IBM was, instead, looking for “candidates who have hands-on experience via a coding boot camp or an industry-related vocational class.”
One does not need a college degree to work, Tesla Inc founder Elon Musk tweeted earlier this year, in line with the growing global trend of skills-based hiring.
In Europe, startups place a stronger emphasis on the personality of the person, their people management capabilities, and the cultural t, according to Nicolas Dumoulin, managing director, Michael Page India.
Scarcity of talent and smaller volume of applications compared to India are the reasons for this flexible approach in both the US and Europe, he said.
Change Is Afoot
To be sure, a few Indian startups are mirroring the shift in global hiring trends.
Early-stage e-commerce and travel startups and software services firms are moving away from pedigree-based hiring to competency-based recruitment for mid-career professionals in India.
According to hiring experts, these firms are leveraging technology to expand their talent pool and budget their expenses.
“They are the early adopters of this model, where we are able to diminish biases to a large extent (by) using AI/ML and that kind of technology,” said Devashish Sharma, a chief business officer at Taggd, a tech-driven recruitment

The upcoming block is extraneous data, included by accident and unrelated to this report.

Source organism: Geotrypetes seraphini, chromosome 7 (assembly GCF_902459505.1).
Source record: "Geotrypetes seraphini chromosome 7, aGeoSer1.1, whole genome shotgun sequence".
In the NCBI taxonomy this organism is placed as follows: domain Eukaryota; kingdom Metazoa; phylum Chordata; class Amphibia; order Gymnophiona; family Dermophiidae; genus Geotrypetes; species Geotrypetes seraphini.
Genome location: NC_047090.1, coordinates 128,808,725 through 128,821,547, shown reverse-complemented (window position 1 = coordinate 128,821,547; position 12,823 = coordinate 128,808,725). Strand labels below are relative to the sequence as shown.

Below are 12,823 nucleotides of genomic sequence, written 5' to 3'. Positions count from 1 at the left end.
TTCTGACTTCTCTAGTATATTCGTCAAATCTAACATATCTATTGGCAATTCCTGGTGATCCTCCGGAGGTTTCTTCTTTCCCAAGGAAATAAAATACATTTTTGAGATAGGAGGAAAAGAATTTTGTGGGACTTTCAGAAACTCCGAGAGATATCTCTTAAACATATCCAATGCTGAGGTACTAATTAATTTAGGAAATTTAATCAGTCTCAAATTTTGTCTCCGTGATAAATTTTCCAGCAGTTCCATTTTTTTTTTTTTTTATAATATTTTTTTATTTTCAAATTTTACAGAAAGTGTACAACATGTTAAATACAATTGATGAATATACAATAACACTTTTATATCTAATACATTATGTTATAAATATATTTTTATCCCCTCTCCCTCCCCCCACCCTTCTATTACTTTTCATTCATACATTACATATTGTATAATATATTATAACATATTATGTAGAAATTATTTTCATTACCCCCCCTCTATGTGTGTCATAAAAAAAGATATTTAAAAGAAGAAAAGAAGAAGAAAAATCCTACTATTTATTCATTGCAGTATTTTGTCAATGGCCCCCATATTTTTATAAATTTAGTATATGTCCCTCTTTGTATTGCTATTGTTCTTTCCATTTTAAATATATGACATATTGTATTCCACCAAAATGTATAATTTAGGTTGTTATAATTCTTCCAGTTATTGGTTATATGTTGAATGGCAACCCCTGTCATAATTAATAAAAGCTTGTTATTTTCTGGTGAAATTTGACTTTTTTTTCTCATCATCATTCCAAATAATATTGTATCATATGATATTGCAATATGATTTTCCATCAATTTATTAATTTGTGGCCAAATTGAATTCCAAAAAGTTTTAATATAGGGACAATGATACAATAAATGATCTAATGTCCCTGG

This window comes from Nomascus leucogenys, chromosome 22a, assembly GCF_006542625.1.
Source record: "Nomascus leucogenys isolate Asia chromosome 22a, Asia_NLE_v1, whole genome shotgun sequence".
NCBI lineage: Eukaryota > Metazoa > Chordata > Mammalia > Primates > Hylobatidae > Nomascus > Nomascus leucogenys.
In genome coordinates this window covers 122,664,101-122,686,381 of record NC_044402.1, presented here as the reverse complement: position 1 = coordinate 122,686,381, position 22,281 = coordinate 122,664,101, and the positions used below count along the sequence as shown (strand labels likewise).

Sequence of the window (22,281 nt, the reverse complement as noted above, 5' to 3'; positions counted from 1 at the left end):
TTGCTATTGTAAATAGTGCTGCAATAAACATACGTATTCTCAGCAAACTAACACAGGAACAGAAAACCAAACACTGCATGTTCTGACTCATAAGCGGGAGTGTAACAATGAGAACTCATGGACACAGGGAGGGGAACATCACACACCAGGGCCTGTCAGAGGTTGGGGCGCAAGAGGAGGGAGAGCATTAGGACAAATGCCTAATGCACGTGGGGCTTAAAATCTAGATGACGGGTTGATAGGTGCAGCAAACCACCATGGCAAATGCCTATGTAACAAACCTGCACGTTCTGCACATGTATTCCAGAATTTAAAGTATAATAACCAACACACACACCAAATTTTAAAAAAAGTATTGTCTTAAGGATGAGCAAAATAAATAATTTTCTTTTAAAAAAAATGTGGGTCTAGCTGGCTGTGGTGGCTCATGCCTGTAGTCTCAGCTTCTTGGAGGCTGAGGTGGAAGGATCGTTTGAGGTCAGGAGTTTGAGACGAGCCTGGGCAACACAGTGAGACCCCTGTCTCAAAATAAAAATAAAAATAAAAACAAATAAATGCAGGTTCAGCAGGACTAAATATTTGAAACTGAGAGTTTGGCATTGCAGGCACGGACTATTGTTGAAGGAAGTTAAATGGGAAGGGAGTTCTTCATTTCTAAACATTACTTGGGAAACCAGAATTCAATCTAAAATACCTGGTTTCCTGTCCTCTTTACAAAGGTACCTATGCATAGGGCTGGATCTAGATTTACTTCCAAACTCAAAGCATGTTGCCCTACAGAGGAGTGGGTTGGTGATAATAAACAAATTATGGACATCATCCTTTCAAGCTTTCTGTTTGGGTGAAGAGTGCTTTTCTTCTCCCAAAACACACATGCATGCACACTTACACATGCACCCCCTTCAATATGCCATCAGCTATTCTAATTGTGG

solutions company that counts Swiggy, Oyo, Quikr, and Pfizer Inc among its clients.
About 30% of the hiring for its clients is done this way.
“I can tell you with confidence that there are people within tier-II — quite a large chunk, 20-30% — who are as good or, at times, even better (than their pedigreed counterparts),” he said. “It’s just that they perhaps did not get that education, that opportunity in the beginning. I’m confident over the next two years, you will see a huge change in the pattern.”
While technology has also played a role in expanding access to quality education, the onus of being competitive rests on a prospective employee — irrespective of educational background, Sharma said. “With the constantly
changing business dynamics, individuals need to continually upskill and reskill themselves to stay relevant in their jobs.”
This article was published in The Economic Times